Girl with a Hoop via wikimedia commons
Girl with a Hoop via wikimedia commons

Other games have retained their names over the years. Leap-frog, Follow the Leader, and Hop-skotch haven’t changed much over the years, and were played in pretty much the same way they are today.

While not quite as prevalent as they used to be, kids still play with marbles, tops, kites, and balls, toys that have been around for centuries and relived the boredom of many youngsters of the regency era.

If you’ve ever seen a group of kids playing with a hula hoop, you eventually saw one of them rolling the hoop across the ground. Rolling hoops was a prevalent game during the early 19th century as well. Many travelers documented seeing children using sticks to keep a metal or wooden hoop rolling across the ground.

Golf has been around for centuries, but did you know that an early version of lawn hockey also existed? It was played with a ball and cudgels or bats, so the curved hockey stick we now know wasn’t part of it.

Other games bore a startling resemblance to games we know today. A game called Bounders was played very much like baseball except there were five bases and one could get runners out by hitting them with the ball. I think parents everywhere will agree that we’re glad those rules changed. A combination of baseball and dodgeball is a scary prospect.

Despite the advancement in technology and the changes in culture, kids are still kids and there’s something comforting in that. The similarities in people’s nature is one of the things that makes reading historical novels interesting. Seeing those natures in a different era can sometimes help us understand ourselves even more.

What are other areas that you see a similarity in human natures across eras?

Blow Wind Blow

Vanessa here,

When reading Regencies, I love getting into the environment, learning about the land, flowers, etc. I even love being immersed in the weather.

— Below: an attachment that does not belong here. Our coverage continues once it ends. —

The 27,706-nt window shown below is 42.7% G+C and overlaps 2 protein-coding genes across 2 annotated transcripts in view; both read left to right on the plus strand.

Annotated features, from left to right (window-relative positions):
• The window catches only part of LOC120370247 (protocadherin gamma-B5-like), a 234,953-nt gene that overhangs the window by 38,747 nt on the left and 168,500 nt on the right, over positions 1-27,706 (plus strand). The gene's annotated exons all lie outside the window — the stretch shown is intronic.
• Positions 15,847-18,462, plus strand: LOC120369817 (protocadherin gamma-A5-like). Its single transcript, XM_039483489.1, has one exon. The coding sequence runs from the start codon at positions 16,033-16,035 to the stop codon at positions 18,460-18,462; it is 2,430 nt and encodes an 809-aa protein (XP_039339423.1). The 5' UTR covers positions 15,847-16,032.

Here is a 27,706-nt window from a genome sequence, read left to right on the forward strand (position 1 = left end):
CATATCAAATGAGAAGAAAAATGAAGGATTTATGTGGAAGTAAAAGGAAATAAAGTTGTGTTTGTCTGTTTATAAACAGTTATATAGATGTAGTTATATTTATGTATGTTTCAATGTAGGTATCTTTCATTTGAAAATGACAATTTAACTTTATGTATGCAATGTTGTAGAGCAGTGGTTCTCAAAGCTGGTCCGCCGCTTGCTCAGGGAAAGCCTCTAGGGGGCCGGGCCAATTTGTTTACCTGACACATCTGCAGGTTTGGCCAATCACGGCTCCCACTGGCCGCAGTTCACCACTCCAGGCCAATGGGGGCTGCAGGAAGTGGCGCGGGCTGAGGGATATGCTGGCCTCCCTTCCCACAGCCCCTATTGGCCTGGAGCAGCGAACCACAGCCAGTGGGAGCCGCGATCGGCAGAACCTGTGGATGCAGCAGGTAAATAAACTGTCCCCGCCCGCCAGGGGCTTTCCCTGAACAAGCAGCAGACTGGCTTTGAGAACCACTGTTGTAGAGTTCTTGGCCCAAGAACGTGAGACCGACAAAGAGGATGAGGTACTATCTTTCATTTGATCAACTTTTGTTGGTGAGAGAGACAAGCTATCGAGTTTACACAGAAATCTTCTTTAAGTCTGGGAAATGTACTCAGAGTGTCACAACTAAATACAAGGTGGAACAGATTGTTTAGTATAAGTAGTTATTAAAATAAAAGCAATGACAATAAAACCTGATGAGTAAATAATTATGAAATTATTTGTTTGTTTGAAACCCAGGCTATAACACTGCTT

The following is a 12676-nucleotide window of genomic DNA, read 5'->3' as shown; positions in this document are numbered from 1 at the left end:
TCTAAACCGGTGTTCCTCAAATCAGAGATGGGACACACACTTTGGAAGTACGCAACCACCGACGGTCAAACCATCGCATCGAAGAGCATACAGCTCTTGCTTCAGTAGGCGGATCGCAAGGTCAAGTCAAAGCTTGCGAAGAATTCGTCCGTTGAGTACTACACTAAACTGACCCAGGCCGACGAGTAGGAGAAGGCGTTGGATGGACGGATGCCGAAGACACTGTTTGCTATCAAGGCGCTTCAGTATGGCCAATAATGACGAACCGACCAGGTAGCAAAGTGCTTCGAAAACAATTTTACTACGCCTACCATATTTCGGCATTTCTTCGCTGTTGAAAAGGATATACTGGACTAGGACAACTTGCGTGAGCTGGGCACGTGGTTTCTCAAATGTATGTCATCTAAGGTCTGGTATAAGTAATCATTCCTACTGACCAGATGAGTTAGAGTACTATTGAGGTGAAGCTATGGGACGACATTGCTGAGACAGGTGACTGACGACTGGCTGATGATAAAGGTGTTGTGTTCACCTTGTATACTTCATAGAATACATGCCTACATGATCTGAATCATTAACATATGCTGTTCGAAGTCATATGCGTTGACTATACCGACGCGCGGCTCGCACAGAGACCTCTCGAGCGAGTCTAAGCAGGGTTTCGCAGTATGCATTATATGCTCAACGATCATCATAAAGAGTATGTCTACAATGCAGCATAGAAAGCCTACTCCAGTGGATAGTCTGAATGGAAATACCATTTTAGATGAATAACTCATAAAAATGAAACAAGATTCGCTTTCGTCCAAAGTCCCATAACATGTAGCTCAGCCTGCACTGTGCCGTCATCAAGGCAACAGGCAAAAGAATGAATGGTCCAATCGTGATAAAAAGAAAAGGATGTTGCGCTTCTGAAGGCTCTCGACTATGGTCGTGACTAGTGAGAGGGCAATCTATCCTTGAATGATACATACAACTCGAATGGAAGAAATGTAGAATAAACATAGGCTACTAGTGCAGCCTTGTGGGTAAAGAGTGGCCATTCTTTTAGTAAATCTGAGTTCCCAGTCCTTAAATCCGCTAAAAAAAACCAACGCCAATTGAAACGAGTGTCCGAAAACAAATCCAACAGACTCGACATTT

Weather Vanessa? Really?

Now some might look at weather as just a scenery element, purring at the way the moonlight beams in the hero’s eyes or the soft bounce of sun reflecting in the heroine’s hair. Yet, weather can be a force to reckon, a third character changing the course of events.Elizabeth-Bennet-and-Mr-Darcy-played-by-Elizabeth-Garvie-and-David-Rintoul-in-Pride-and-Prejudice-1980

Haven’t you read about the snows of the yuletide keeping the family in the country as opposed to rushing back to London or the occasional rainstorm trapping the hero and heroine. You may have even read about 1816, the year with no summer.

Yet, England like most places, experienced much more. For an upcoming novella project, I began looking for windstorms that savaged my Regency World.

After much research, I came across two events: March 4, 1818 and April 26, 1818. The gale of March 4 raged all over England but it also knocked over several buildings in London. The tornado of April 26 focused on the southern coast.

The Gale of March 4

The gale raged on the 4th, 7th and the 8th. The gale was more likely an offshoot of a coastal hurricane, but its reach was massive. Moreover, the respite in between the 4th and the 7th fooled people into thinking the worst was over.

Here are some quotes on the event:

“Storm across southern Britain caused considerable damage around Nottingham, uprooting trees, blowing slates off roofs etc. At Leicester and Mansfield … the storm was very violent, and attended with similar effects to those experienced in this town”.

A Douglas paper of March 5th, that year, says : — “We have not for many years witnessed so tremendous a storm as last night struck terror into every bosom and, carried havoc and devastation in its train.”

“It had been thundering ; and lightning and blowing strong for several days previously, and consequently the harbour at Douglas was crowded with shipping of all sizes. On Wednesday, the 4th, the wind stood at sou’-west, but at night it suddenly veered to sou’-east, and then blew a hurricane. Scarcely a vessel in the port escaped.”

“Neither cable nor post resisted the storm the very posts in the quay were dragged cut.”